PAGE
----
As my business as a mediator begins to take off and I start to get more paying clients, I am aware of how much I still have to learn. It was ever thus. The twenty-five years I spent as an actor in the UK was a constant learning curve wherein I was fortunate to learn from the best at the time. The high point for me was sitting in the shade of a trailer in the middle of the Sahara Desert talking about light with the legendary lighting cameraman Vittorio Storraro. I soaked up his knowledge with a thirst that was equal to how parched I was in the middle of that desert.

When I became a continuation high school teacher and adjunct professor, I had to first learn what my choices were as a teacher so I went back to school and got my Master’s degree in Education. Having retired from the high school 16 years later and wanting to become a mediator, I took the requisite 40-hour course and then started to process of volunteering which to this day is the traditional mode of learning how to become a mediator if you aren’t already an attorney. Two years later, I’m still volunteering for three different organizations. I’m also finally earning money through my mediation business – Magnum Mediation.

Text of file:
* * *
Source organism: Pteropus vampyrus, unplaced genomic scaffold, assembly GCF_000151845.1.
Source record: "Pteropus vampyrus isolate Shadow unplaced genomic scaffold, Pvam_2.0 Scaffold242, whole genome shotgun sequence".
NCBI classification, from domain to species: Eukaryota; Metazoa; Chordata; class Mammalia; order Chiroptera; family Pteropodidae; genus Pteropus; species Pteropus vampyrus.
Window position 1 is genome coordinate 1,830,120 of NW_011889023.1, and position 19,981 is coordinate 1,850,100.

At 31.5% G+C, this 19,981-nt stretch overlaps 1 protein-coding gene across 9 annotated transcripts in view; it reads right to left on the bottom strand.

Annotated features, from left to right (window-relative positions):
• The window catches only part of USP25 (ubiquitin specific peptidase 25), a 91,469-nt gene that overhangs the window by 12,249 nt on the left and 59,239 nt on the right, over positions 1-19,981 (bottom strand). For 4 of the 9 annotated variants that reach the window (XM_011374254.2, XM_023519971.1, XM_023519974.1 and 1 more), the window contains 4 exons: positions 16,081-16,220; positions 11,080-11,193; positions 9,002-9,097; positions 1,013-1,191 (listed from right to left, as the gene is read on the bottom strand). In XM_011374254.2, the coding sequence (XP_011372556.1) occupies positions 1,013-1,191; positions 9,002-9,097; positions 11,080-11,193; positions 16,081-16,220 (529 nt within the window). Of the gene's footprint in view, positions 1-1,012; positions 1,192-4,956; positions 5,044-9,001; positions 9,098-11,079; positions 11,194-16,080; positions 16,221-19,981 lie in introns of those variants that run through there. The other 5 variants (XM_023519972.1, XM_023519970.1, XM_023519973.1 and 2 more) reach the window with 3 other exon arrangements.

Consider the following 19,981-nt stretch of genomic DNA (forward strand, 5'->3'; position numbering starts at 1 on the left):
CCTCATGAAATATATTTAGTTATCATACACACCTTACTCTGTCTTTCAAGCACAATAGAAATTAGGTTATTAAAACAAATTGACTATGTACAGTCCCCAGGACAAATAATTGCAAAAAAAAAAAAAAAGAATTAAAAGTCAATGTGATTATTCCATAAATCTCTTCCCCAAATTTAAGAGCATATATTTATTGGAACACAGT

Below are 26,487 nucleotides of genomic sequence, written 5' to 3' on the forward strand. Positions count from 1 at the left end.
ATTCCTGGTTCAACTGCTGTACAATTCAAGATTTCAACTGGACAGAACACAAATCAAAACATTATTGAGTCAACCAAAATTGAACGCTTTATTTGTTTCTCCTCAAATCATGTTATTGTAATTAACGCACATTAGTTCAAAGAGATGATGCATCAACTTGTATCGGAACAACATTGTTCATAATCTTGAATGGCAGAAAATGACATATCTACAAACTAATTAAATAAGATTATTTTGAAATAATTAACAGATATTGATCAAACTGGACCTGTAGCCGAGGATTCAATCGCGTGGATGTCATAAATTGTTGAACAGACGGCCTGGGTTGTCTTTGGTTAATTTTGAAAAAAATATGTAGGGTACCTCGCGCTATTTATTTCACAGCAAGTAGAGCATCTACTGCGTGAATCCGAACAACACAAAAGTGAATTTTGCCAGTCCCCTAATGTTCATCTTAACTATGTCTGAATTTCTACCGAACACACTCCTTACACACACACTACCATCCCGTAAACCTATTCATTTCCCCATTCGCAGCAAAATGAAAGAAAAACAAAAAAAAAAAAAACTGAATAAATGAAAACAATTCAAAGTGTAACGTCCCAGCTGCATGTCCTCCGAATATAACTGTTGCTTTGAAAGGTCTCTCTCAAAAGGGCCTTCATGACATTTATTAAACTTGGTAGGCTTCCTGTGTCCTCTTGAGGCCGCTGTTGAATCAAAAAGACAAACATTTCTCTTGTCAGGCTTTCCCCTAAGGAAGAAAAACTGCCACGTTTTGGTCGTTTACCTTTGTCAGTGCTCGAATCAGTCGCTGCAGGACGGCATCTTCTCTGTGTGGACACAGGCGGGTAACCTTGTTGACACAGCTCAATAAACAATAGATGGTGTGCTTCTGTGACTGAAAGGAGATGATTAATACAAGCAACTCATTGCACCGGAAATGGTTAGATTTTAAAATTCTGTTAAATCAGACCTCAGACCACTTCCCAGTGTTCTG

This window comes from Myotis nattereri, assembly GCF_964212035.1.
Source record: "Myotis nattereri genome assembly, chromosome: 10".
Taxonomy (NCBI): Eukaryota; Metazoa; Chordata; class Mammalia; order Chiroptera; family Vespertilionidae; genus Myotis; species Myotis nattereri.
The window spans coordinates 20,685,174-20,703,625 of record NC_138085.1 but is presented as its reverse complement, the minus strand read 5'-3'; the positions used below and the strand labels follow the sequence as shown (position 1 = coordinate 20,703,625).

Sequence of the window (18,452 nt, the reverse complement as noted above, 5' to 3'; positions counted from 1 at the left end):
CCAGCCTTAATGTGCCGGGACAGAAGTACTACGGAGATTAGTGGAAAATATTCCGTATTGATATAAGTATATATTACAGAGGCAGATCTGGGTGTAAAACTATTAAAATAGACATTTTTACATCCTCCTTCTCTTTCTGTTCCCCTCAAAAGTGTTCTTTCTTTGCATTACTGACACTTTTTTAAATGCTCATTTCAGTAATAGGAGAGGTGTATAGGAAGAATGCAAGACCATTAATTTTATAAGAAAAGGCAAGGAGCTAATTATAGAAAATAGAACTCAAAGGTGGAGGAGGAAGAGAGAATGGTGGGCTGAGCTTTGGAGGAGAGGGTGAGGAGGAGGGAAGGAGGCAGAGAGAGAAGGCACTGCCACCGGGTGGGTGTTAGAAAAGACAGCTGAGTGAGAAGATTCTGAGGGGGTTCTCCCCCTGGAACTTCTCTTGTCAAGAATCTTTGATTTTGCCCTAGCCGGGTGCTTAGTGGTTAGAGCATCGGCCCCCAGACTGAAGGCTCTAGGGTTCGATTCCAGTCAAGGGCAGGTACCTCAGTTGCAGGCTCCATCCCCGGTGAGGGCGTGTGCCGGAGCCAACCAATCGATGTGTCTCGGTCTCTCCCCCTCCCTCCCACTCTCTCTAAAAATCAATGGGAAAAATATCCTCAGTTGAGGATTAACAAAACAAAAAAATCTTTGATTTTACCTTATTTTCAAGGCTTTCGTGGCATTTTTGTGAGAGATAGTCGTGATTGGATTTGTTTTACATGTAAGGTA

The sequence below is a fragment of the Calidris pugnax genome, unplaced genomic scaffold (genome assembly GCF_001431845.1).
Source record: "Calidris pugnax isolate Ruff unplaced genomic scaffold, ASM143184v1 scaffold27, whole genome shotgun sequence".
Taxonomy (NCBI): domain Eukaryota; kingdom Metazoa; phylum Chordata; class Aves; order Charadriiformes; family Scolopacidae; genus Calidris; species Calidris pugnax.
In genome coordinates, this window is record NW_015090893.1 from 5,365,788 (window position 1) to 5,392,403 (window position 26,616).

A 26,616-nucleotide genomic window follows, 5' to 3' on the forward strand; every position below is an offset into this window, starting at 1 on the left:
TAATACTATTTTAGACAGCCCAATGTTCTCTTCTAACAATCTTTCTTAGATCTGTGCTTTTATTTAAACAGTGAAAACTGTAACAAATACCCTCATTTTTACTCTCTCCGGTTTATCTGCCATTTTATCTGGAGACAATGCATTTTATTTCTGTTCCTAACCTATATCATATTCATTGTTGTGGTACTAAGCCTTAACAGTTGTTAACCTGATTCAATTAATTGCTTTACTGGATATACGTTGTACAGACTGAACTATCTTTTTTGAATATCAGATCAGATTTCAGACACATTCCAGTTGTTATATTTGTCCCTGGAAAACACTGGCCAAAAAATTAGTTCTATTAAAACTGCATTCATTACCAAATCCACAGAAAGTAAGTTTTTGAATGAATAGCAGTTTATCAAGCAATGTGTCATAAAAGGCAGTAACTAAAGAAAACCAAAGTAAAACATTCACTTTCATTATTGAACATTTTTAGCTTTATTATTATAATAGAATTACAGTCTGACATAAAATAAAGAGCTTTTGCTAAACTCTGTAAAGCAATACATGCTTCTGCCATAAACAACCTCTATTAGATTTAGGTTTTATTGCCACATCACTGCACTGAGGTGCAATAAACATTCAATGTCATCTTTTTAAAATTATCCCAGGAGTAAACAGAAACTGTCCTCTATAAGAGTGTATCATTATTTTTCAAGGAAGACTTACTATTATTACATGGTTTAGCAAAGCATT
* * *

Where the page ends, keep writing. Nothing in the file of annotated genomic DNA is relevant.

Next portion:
There were brief learning stops along the way, like when I learned how to drive 18-wheelers in New York in the middle of winter. I went on to drive about 400 miles a day delivering groceries to grocery stores all over the north-east in the middle of Winter. I lasted four months and it became the only job I ever quit.

So I when I read an article in the latest edition of The Atlantic entitled Five Features of Better Arguments, by Conor Friedersdorf, it made me aware of how much more I still have to learn. Those five features are as follows:

  1. Take Winning off the table
  2. Prioritize Relationships and Listen Passionately
  3. Pay Attention to Context
  4. Embrace Vulnerability
  5. Be Open

You will have to read the full article to discover all the delicious details, but it is a must if you’re a mediator. I ask myself, when was the last time I ever ‘listened passionately?’ What does that even mean? Or when was I ever vulnerable during mediation, a quality I hope to encourage in my clients? Mr. Friedersdorf, on the quality of Be Open, goes on to quote Eric Liu, former speech writer for Bill Clinton, who explains “You cannot possibly change another person’s mind, if you’re not willing to have your own mind changed.” I’m willing. Are you?